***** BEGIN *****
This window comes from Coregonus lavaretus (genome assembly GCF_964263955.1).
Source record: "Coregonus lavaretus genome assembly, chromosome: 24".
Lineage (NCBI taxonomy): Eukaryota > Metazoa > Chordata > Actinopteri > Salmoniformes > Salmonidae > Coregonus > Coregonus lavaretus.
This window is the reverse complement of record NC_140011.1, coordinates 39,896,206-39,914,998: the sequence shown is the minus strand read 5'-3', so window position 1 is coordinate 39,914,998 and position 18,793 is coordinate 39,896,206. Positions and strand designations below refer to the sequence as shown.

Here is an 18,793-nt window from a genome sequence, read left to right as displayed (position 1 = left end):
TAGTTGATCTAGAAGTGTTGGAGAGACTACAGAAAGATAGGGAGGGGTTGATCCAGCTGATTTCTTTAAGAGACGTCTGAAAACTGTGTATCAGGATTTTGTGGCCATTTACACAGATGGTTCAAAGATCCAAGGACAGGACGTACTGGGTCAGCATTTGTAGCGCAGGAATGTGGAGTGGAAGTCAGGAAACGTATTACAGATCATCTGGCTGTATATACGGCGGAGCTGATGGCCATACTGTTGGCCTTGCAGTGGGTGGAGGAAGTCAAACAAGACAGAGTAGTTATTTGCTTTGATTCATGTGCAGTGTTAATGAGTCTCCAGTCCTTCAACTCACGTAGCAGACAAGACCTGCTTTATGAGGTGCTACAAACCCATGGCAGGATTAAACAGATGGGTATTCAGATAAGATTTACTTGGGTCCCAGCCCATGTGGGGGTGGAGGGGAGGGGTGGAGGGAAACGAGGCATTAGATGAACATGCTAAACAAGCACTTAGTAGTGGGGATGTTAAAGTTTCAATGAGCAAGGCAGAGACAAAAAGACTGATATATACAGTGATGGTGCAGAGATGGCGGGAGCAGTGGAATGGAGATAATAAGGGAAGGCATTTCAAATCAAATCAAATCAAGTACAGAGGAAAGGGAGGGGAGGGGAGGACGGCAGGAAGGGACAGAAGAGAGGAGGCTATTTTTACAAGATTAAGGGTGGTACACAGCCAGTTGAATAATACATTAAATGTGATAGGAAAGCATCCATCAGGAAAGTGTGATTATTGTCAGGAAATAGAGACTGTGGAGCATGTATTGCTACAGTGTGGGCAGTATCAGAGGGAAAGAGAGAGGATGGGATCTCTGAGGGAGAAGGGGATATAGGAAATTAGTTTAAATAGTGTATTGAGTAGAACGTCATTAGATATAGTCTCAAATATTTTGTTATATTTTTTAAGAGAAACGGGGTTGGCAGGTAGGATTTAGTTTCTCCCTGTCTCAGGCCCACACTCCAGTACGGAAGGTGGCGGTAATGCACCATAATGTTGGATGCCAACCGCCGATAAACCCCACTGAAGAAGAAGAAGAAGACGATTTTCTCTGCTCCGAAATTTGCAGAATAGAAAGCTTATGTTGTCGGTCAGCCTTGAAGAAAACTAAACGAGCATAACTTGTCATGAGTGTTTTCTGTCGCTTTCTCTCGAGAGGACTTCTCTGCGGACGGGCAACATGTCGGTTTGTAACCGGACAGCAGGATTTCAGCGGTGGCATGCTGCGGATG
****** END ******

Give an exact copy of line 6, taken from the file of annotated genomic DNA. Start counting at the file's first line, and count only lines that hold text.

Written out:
TAGTTGATCTAGAAGTGTTGGAGAGACTACAGAAAGATAGGGAGGGGTTGATCCAGCTGATTTCTTTAAGAGACGTCTGAAAACTGTGTATCAGGATTTTGTGGCCATTTACACAGATGGTTCAAAGATCCAAGGACAGGACGTACTGGGTCAGCATTTGTAGCGCAGGAATGTGGAGTGGAAGTCAGGAAACGTATTACAGATCATCTGGCTGTATATACGGCGGAGCTGATGGCCATACTGTTGGCCTTGCAGTGGGTGGAGGAAGTCAAACAAGACAGAGTAGTTATTTGCTTTGATTCATGTGCAGTGTTAATGAGTCTCCAGTCCTTCAACTCACGTAGCAGACAAGACCTGCTTTATGAGGTGCTACAAACCCATGGCAGGATTAAACAGATGGGTATTCAGATAAGATTTACTTGGGTCCCAGCCCATGTGGGGGTGGAGGGGAGGGGTGGAGGGAAACGAGGCATTAGATGAACATGCTAAACAAGCACTTAGTAGTGGGGATGTTAAAGTTTCAATGAGCAAGGCAGAGACAAAAAGACTGATATATACAGTGATGGTGCAGAGATGGCGGGAGCAGTGGAATGGAGATAATAAGGGAAGGCATTTCAAATCAAATCAAATCAAGTACAGAGGAAAGGGAGGGGAGGGGAGGACGGCAGGAAGGGACAGAAGAGAGGAGGCTATTTTTACAAGATTAAGGGTGGTACACAGCCAGTTGAATAATACATTAAATGTGATAGGAAAGCATCCATCAGGAAAGTGTGATTATTGTCAGGAAATAGAGACTGTGGAGCATGTATTGCTACAGTGTGGGCAGTATCAGAGGGAAAGAGAGAGGATGGGATCTCTGAGGGAGAAGGGGATATAGGAAATTAGTTTAAATAGTGTATTGAGTAGAACGTCATTAGATATAGTCTCAAATATTTTGTTATATTTTTTAAGAGAAACGGGGTTGGCAGGTAGGATTTAGTTTCTCCCTGTCTCAGGCCCACACTCCAGTACGGAAGGTGGCGGTAATGCACCATAATGTTGGATGCCAACCGCCGATAAACCCCACTGAAGAAGAAGAAGAAGACGATTTTCTCTGCTCCGAAATTTGCAGAATAGAAAGCTTATGTTGTCGGTCAGCCTTGAAGAAAACTAAACGAGCATAACTTGTCATGAGTGTTTTCTGTCGCTTTCTCTCGAGAGGACTTCTCTGCGGACGGGCAACATGTCGGTTTGTAACCGGACAGCAGGATTTCAGCGGTGGCATGCTGCGGATG